Understanding the economic boom

By W. James Antle III
web posted February 14, 2000

America’s record-shattering prosperity recently acquired a new statistical distinction: The economy has grown for 107 months straight, the longest period of consecutive monthly expansion in our history. Nor does the economy show any signs of abating with the passing of this milestone.

Al Gore may very well win the election in November in large part because of this economy. But does he deserve the credit he so readily claims on the stump? As vice-president, Gore was a point man on economic policy and cast the tie-breaking Senate vote for Bill Clinton’s huge 1993 tax increase. Conventional wisdom holds that Gore was thus present at creation with respect to our current growth and remains its best-qualified steward.

Yet this notion is fanciful to say the least. The economy has been expanding continously since March 1991, before Bill Clinton even formally declared his candidacy much less began implementing his budget schemes with Gore. Secondly, as the National Bureau of Economic Research has demonstrated, the actual turnaround in our economy took place 18 years ago. Unemployment and inflation have generally trended downard and the economy has grown since then.

Consider that in 1982, the unemployment rate stood at 10.8 percent and the economy had been enduring interest rates and inflation above 10 percent as well. Real family income actually declined in the last years of the 1970s. From 1967 to 1982, inflation-adjusted GDP growth totaled just 16.2 percent and the Dow Jones Industrial average fell 70 percent annually. Every single one of those trends has since been stunningly reversed. Between 1983 and 1990, our GDP grew by the size of the entire West German economy, real per capita compensation increased 18 percent, inflation eased and interest rates fell. With the exception of a brief 1 percent contraction during the 1990-91 recession, the economy has continued on this path since then. The Dow rocketed from 800 in 1982 to 11,000 in 2000.

It was President Ronald Reagan who cut marginal income tax rates, revitalized the mililtary (thus giving us the Cold War victory that yielded the “peace dividend”) and deregulated the sectors of the economy driving this expansion: financial services, technology, transportation and energy. He began the trend, observed by those who have followed, of working with the Federal Reserve to restrain monetary growth and contain inflation. His successors eroded his deregulation and marginal rate cuts but did not reverse them. Dallas Federal Reserve economist Michael Cox illustrates the impact of these policies by calculating that the economy has been in recession only 6 of the past 200 months. In the past 18 years, the economy has grown 97 percent of the time in glaring contrast to the historical trend of decline one-third of the time.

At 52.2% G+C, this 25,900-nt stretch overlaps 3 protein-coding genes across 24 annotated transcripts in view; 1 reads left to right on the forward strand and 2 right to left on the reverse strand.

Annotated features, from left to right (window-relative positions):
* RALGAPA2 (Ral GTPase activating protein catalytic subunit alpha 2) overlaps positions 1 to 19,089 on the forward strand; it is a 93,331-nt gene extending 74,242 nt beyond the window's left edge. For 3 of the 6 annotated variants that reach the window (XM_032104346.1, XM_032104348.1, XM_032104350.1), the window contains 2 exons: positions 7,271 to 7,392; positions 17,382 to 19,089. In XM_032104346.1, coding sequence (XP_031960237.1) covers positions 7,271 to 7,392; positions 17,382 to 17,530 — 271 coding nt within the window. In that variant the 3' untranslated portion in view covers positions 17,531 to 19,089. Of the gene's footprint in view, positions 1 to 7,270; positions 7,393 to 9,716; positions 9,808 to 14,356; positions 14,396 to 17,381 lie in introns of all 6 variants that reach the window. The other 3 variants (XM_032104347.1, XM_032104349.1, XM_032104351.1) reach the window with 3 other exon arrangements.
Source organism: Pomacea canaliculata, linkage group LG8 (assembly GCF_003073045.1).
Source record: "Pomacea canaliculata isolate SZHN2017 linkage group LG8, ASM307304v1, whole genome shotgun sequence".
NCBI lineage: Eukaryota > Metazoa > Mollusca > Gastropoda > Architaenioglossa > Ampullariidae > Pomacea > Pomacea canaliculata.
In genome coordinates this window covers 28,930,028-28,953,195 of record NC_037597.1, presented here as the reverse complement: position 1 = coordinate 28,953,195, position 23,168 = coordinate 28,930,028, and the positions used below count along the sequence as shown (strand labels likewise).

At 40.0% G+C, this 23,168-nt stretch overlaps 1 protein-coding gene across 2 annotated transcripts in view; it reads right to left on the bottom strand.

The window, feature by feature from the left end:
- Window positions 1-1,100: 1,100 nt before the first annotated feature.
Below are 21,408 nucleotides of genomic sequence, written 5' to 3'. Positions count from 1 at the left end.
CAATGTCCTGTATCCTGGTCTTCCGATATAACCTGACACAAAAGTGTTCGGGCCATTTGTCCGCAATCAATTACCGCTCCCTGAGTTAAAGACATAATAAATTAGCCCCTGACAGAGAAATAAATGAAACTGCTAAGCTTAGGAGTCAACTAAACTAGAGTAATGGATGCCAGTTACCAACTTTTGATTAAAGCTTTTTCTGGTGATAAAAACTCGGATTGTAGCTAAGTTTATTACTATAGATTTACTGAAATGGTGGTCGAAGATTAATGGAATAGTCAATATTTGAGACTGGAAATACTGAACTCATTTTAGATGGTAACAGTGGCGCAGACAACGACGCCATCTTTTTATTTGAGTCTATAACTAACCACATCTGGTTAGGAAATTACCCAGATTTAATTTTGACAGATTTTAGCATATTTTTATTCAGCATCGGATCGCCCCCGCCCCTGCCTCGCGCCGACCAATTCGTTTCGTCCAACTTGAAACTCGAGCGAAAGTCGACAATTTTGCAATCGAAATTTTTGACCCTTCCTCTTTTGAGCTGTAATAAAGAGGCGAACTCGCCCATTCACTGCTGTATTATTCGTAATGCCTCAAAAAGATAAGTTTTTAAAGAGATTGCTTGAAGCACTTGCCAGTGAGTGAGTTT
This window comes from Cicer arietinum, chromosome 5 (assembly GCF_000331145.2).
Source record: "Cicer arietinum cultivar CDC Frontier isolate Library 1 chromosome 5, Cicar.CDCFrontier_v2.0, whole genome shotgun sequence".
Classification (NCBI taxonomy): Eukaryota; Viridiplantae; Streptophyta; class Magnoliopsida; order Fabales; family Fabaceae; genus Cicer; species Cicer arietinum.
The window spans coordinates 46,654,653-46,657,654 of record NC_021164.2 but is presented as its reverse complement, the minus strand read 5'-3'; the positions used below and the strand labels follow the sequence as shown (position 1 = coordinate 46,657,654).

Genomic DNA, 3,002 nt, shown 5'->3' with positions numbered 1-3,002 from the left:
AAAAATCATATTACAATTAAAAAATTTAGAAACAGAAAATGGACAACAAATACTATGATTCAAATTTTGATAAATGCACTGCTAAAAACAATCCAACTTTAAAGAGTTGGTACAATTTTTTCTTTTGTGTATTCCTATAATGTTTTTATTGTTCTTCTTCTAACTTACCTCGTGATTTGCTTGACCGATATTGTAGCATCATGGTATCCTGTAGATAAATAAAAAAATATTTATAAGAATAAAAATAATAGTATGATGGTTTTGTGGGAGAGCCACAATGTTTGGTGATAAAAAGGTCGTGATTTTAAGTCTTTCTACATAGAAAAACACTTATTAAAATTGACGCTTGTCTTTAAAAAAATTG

It should further be noted that while the economy grew 4 percent annually from 1983 to 1989, it grew only 2.4 percent annually during Clinton’s first term. Growth did not exceed 4 percent annually again until after congressional Republicans balanced the budget and pushed through a capital-gains tax cut. It should suprise no one that in a 1998 survey, three times as many businessmen and financial experts credited Reagan with the expansion as Clinton.

Truthfully, the credit belongs to the American people. The cold, impersonal numbers which comprise the GDP are the product of Americans’ hard work, of breathtaking technological innovation, and the creative genius of countless entrepreneurs. In the words of Helen Keller, “The world is moved along not by the mighty shoves of its heroes, but by the aggregate of the tiny pushes of each honest worker.”

But when public policy frees these honest workers to achieve and create wealth, there is an astonishing potential for growth and higher living standards. Over the past 18 years that is exactly what we have seen, reflected in $3 trillion in added output, 41 million new jobs, 100 million Americans owning stock and $30 trillion in added net worth for US households.

As economists Lawrence Kudlow and Stephen Moore recently noted in the Washington Times, this new Investor Class turns Karl Marx on his head: The workers increasingly now do own the means of production, yet this is a direct result of free-market capitalism.

Conservatives must not allow Gore to obscure the role government restraint has played in permitting this phenomenal expansion. The tax policies he has advocated have been offset by huge international tax cuts in the form of free-trade agreements and continued disinflation. Kudlow and Moore point out that monetary restraint by the Federal Reserve has produced a sort of “tax cut effect” itself, as has reduced government borrowing. Yet movement back in the direction of taxing, spending, borrowing, regulating and inflating will jeapordize the economy’s vitality.

The moral imperative of freedom has always been clear. Conservatives must be equally clear in emphasizing the role freedom plays in improving material conditions. That way, we can insure a better standard of living for all in the 21st century.

James Antle is a former researcher for the Rhema Group, an Ohio-based political consulting firm. Comments may be e-mailed to Jimantle@aol.com

Current Issue

Archive Main | 2000

E-mail ESR



1996-2020, Enter Stage Right and/or its creators. All rights reserved.